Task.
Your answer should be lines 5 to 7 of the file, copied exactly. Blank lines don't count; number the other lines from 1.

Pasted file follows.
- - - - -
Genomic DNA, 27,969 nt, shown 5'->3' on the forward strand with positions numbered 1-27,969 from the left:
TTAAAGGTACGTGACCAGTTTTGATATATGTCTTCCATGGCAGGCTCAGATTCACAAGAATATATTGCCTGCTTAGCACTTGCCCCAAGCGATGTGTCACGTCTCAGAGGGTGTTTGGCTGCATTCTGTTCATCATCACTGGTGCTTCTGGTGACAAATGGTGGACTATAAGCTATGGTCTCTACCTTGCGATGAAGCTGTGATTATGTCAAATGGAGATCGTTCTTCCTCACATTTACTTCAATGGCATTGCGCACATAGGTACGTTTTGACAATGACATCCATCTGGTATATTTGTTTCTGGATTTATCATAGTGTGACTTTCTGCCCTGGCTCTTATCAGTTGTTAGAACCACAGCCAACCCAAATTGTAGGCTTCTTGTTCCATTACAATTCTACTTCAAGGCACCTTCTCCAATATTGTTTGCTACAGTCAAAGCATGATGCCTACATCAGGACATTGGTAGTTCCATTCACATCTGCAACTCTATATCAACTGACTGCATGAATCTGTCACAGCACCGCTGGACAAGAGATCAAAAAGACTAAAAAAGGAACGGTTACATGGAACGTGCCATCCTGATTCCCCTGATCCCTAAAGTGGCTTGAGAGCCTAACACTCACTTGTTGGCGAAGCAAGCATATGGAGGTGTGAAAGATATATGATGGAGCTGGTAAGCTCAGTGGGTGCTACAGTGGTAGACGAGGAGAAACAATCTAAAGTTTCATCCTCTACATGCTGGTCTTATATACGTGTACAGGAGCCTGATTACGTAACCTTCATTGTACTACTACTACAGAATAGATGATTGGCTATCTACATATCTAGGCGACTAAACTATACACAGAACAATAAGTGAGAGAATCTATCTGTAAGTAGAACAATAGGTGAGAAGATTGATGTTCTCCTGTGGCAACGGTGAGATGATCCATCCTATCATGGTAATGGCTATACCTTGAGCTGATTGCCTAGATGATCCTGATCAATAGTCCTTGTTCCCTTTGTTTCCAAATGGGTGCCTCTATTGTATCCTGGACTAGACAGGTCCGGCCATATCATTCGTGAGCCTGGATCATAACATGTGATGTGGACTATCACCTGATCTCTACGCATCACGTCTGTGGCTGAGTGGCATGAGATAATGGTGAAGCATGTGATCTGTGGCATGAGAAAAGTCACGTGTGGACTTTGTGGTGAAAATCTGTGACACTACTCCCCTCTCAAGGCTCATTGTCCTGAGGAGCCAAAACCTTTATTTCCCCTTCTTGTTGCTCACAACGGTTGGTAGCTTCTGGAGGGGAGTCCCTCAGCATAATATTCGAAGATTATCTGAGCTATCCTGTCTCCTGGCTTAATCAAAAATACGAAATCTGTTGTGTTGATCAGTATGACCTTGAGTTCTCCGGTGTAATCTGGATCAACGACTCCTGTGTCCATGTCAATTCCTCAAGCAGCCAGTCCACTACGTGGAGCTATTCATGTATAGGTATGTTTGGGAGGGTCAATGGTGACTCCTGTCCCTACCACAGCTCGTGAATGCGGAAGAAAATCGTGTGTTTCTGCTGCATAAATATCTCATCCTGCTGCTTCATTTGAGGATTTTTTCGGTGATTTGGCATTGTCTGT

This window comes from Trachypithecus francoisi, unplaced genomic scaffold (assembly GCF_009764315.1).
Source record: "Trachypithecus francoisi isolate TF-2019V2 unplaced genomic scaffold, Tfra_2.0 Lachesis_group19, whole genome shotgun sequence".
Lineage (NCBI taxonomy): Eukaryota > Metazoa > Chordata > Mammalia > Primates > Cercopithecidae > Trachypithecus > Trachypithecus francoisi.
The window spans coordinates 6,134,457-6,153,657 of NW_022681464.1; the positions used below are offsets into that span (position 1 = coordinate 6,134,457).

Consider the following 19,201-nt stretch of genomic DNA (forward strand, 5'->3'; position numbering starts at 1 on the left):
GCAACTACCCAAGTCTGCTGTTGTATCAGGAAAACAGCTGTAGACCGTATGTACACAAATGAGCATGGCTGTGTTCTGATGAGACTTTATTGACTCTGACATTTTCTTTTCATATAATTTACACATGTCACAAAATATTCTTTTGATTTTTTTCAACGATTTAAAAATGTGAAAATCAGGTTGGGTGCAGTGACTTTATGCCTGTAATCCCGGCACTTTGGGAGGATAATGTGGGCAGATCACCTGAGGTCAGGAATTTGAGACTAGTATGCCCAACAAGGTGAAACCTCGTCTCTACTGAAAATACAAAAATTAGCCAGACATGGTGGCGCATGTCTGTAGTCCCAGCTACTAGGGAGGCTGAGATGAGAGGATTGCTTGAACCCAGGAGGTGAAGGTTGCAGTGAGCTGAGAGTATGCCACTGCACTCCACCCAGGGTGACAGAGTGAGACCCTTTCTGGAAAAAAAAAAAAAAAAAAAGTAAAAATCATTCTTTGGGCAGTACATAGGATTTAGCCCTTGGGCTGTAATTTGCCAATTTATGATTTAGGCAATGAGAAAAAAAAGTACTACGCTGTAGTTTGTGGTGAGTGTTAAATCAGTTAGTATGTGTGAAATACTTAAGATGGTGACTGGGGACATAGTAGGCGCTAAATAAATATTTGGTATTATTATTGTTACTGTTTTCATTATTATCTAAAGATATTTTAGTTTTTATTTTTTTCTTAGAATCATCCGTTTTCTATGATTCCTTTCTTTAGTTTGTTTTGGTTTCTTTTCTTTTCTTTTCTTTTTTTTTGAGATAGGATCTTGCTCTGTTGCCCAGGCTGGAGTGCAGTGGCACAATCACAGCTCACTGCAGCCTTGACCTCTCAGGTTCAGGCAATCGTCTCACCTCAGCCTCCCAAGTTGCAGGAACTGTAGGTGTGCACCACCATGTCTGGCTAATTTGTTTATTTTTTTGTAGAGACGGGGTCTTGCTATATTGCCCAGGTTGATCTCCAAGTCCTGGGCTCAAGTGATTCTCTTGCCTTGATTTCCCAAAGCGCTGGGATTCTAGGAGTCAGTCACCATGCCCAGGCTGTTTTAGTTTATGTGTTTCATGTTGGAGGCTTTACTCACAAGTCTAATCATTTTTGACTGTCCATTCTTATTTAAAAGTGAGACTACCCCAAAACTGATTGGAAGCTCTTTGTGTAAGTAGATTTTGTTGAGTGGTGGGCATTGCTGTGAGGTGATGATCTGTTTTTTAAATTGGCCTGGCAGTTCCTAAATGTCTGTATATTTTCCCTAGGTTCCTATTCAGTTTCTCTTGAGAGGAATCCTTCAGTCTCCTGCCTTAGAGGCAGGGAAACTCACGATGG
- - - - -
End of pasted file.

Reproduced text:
Lineage (NCBI taxonomy): Eukaryota > Metazoa > Chordata > Mammalia > Primates > Cercopithecidae > Trachypithecus > Trachypithecus francoisi.
The window spans coordinates 6,134,457-6,153,657 of NW_022681464.1; the positions used below are offsets into that span (position 1 = coordinate 6,134,457).

Consider the following 19,201-nt stretch of genomic DNA (forward strand, 5'->3'; position numbering starts at 1 on the left):